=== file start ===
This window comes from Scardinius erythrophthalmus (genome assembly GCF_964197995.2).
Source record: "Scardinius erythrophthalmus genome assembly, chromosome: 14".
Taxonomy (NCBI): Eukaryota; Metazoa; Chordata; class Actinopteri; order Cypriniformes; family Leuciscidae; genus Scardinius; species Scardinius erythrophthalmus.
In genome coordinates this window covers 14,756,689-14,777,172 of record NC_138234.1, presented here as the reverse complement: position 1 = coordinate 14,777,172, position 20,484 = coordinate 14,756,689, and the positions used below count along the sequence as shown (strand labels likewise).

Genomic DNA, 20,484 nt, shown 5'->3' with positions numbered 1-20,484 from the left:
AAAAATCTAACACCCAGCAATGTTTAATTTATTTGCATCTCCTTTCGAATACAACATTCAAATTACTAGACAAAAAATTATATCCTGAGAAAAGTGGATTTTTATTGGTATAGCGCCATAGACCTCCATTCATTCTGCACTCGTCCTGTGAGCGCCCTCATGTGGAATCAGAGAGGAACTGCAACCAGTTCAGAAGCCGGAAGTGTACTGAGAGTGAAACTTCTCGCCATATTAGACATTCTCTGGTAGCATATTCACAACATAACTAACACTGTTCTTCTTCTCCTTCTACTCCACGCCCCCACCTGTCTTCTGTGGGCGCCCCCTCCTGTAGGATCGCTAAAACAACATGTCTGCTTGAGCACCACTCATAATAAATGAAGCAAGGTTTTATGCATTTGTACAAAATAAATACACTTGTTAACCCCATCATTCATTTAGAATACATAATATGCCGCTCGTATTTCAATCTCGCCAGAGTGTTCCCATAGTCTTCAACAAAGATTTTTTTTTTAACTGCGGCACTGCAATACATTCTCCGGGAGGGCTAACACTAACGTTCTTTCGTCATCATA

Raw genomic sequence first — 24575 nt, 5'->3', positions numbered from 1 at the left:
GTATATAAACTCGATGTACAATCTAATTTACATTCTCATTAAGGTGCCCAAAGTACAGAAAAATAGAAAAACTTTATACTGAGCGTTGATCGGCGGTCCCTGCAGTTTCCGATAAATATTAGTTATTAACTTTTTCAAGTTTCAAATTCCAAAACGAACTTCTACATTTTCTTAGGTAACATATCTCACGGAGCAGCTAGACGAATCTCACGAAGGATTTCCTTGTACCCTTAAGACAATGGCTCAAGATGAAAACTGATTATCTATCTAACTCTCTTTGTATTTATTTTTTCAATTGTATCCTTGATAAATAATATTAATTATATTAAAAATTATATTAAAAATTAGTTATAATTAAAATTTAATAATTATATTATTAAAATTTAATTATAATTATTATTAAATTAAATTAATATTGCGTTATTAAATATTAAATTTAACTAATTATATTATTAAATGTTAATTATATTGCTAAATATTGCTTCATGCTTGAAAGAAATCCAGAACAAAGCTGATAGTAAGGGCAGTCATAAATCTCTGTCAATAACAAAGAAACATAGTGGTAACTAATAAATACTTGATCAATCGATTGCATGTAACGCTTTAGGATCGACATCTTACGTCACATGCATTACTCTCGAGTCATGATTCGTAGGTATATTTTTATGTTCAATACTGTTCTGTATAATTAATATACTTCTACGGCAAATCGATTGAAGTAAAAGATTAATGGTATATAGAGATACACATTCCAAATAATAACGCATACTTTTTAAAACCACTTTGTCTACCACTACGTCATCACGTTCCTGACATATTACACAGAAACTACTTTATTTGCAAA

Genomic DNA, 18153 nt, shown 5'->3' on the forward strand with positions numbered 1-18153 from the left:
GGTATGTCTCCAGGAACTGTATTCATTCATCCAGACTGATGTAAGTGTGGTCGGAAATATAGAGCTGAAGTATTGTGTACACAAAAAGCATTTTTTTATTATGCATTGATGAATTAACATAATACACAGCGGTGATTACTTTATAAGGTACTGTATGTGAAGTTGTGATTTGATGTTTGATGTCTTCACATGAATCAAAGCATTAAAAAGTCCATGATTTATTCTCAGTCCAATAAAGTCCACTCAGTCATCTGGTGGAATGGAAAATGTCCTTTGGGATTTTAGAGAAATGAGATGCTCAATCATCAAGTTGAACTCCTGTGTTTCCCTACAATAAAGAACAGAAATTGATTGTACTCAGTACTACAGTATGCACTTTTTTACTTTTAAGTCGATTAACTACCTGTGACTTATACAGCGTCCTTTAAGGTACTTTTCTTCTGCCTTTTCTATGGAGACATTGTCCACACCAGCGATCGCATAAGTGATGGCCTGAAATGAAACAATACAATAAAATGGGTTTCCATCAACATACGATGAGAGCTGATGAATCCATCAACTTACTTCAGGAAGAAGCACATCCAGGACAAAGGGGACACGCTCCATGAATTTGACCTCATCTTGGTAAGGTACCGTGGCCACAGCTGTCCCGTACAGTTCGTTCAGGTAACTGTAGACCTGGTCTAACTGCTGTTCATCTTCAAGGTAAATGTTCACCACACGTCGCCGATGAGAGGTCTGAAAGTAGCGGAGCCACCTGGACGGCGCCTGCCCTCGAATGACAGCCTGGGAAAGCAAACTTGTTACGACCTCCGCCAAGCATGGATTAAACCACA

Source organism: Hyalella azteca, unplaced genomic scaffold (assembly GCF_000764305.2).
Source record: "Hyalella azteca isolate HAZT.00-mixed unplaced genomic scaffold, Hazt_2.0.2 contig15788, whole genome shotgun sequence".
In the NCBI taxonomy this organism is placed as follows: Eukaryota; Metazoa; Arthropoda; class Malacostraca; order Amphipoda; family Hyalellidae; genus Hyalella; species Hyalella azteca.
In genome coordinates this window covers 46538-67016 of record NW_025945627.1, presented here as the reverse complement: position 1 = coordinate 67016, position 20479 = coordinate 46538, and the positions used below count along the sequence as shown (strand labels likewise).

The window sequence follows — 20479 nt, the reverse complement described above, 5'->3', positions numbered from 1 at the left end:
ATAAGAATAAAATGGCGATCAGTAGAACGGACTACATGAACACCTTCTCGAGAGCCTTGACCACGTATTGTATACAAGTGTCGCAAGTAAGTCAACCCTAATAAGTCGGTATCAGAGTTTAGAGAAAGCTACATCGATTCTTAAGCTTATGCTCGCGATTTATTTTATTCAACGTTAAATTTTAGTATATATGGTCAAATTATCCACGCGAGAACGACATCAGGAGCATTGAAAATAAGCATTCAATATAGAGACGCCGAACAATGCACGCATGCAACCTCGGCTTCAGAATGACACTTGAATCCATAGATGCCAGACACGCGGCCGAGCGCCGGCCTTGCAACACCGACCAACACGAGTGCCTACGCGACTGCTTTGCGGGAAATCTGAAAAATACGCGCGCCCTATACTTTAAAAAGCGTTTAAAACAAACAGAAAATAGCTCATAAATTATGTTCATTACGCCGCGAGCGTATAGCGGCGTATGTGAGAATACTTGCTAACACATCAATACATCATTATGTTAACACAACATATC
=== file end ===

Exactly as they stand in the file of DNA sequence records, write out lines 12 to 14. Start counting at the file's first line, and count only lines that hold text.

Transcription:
Source record: "Hyalella azteca isolate HAZT.00-mixed unplaced genomic scaffold, Hazt_2.0.2 contig15788, whole genome shotgun sequence".
In the NCBI taxonomy this organism is placed as follows: Eukaryota; Metazoa; Arthropoda; class Malacostraca; order Amphipoda; family Hyalellidae; genus Hyalella; species Hyalella azteca.
In genome coordinates this window covers 46538-67016 of record NW_025945627.1, presented here as the reverse complement: position 1 = coordinate 67016, position 20479 = coordinate 46538, and the positions used below count along the sequence as shown (strand labels likewise).